Hi, it's me again, Arti. In my previous story Face to face against HAE, you could read something about my life with HAE, my boundaries and feelings. Because of HAE, I was sick very often, missed school and got injectable treatment repeatedly. The disease was limiting not only me, but also my entire family.
All this, however, has radically changed over the past two years. I was successfully admitted to high school. There, I didn't really confess to anyone about my illness. I had no reason either, because right after I had joined the new school, I started a new treatment to prevent HAE attacks, which made me no longer have to use rescue so often. In fact, I haven't had any swellings since the start of the new treatment.
It's an incredible feeling. I finally detached myself from the disease that had overwhelmed and burdened me for years. A disease that caused endless stress not only to me, but to my entire family and loved ones. I was finally able to start living a normal peaceful life.
I have a lot more time for school now and no more lost hours due to illness. Although I study at high school and until not long ago I used to miss classes almost every week, now I manage school fairly well. I attend all sorts of camps, sports trainings and school events with a clear head and without getting stressed because of early departure due to unexpected HAE attacks. I have made huge progress in skating too. I started competing with my team not only in national Czech competitions, but we also got abroad in Hungary, and our team even won the second place at the national championship in our category.
But I have to admit that after overcoming HAE, my attention shifted to new obstacles and challenges, that children my age usually face: school, trainings, relationships, new responsibilities. I felt like I had finally climbed the hill that was the biggest obstacle of my life, only to realize that normal life also carries plenty of challenges.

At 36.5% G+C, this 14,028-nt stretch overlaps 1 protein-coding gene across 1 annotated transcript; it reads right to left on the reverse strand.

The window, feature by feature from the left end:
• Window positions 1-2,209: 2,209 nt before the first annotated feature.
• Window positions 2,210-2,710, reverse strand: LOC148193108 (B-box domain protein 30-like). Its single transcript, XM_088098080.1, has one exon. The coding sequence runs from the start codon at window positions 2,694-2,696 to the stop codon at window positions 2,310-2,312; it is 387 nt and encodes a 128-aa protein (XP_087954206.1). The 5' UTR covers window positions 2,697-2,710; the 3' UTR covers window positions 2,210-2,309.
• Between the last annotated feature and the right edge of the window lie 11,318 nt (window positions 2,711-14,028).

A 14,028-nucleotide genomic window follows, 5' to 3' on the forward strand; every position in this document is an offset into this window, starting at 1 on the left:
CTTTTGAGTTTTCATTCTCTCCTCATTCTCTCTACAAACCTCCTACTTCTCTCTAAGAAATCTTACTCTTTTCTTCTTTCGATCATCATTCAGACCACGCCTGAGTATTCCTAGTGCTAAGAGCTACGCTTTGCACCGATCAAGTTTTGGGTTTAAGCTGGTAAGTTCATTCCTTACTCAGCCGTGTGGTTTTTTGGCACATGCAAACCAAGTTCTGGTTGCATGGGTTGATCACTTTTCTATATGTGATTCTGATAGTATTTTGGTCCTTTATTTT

By living like a normal person now, I started noticing problems that didn't bother me so much before because all the attention used to be on HAE. At that point, it dawned on me that stress belongs in every person's life and that I would be meeting it every day and for my entire life.
On the other hand, I gradually figured out that my previous experience with the disease was useful in some way. So far I've only seen the bad things at HAE, but now — thanks to the new treatment — I could realize the bright side of experiencing it as well.
It increased my empathy and perspective on people. By experiencing pain myself and knowing what it really is, I then learned how to recognize it in other people and help them. In HAE Junior, I met younger children who are afraid of the disease, and I learned to encourage and inspire them to challenge and overcome their fear.
Moreover, thanks to my painful experience with HAE, I became more appreciated when someone did something nice for me, and to notice kindness even where a person would not normally think of looking for it.
After overcoming HAE, climbing up the hill of the biggest problem and torment of my life, it's almost hilarious how all those other problems seem tiny compared to HAE. This saying is actually true: “What doesn't kill you, makes you stronger. “
In my case, HAE really made me stronger. This disease does not mean only restrictions, pain and stress. I would never have become such a resilient person without HAE. And I believe I'm not the only one who perceives it this way Unfortunately, not everyone acknowledges this.
Therefore, in conclusion, I would like to send a message to all those who are troubled by HAE: Don't give up. Nothing is impossible. You too will win over HAE. And then you will also learn for yourself how the daily issues of normal people are small and surmountable in comparison with the disease.
I believe in you!